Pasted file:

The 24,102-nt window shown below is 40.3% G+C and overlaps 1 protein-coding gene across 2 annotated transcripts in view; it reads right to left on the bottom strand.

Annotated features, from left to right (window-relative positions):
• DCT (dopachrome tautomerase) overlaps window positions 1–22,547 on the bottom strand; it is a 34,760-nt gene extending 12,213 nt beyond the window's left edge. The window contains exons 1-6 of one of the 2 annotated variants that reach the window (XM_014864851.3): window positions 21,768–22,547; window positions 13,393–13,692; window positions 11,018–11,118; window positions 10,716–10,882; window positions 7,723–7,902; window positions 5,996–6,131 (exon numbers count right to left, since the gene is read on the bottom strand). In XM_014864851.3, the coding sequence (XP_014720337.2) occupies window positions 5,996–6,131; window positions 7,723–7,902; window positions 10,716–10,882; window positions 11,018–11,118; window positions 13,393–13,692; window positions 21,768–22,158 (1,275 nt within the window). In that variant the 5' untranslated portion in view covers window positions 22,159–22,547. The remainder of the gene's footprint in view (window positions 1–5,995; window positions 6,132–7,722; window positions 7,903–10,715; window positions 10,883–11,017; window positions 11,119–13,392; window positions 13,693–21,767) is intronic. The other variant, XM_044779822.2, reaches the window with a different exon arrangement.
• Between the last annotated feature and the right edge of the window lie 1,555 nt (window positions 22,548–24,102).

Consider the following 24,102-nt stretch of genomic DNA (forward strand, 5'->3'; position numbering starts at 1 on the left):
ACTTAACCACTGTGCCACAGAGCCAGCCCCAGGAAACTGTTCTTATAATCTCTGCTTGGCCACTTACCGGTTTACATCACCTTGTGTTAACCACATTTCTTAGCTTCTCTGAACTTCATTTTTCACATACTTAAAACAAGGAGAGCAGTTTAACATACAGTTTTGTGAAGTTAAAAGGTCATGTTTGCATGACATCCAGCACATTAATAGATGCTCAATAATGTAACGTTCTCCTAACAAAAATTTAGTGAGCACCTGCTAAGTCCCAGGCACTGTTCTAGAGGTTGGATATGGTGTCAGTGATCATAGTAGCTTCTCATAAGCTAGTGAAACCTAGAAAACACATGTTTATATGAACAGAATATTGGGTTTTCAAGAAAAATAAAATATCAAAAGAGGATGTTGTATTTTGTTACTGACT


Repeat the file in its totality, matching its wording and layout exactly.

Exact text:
The 24,102-nt window shown below is 40.3% G+C and overlaps 1 protein-coding gene across 2 annotated transcripts in view; it reads right to left on the bottom strand.

Annotated features, from left to right (window-relative positions):
• DCT (dopachrome tautomerase) overlaps window positions 1–22,547 on the bottom strand; it is a 34,760-nt gene extending 12,213 nt beyond the window's left edge. The window contains exons 1-6 of one of the 2 annotated variants that reach the window (XM_014864851.3): window positions 21,768–22,547; window positions 13,393–13,692; window positions 11,018–11,118; window positions 10,716–10,882; window positions 7,723–7,902; window positions 5,996–6,131 (exon numbers count right to left, since the gene is read on the bottom strand). In XM_014864851.3, the coding sequence (XP_014720337.2) occupies window positions 5,996–6,131; window positions 7,723–7,902; window positions 10,716–10,882; window positions 11,018–11,118; window positions 13,393–13,692; window positions 21,768–22,158 (1,275 nt within the window). In that variant the 5' untranslated portion in view covers window positions 22,159–22,547. The remainder of the gene's footprint in view (window positions 1–5,995; window positions 6,132–7,722; window positions 7,903–10,715; window positions 10,883–11,017; window positions 11,119–13,392; window positions 13,693–21,767) is intronic. The other variant, XM_044779822.2, reaches the window with a different exon arrangement.
• Between the last annotated feature and the right edge of the window lie 1,555 nt (window positions 22,548–24,102).

Consider the following 24,102-nt stretch of genomic DNA (forward strand, 5'->3'; position numbering starts at 1 on the left):
ACTTAACCACTGTGCCACAGAGCCAGCCCCAGGAAACTGTTCTTATAATCTCTGCTTGGCCACTTACCGGTTTACATCACCTTGTGTTAACCACATTTCTTAGCTTCTCTGAACTTCATTTTTCACATACTTAAAACAAGGAGAGCAGTTTAACATACAGTTTTGTGAAGTTAAAAGGTCATGTTTGCATGACATCCAGCACATTAATAGATGCTCAATAATGTAACGTTCTCCTAACAAAAATTTAGTGAGCACCTGCTAAGTCCCAGGCACTGTTCTAGAGGTTGGATATGGTGTCAGTGATCATAGTAGCTTCTCATAAGCTAGTGAAACCTAGAAAACACATGTTTATATGAACAGAATATTGGGTTTTCAAGAAAAATAAAATATCAAAAGAGGATGTTGTATTTTGTTACTGACT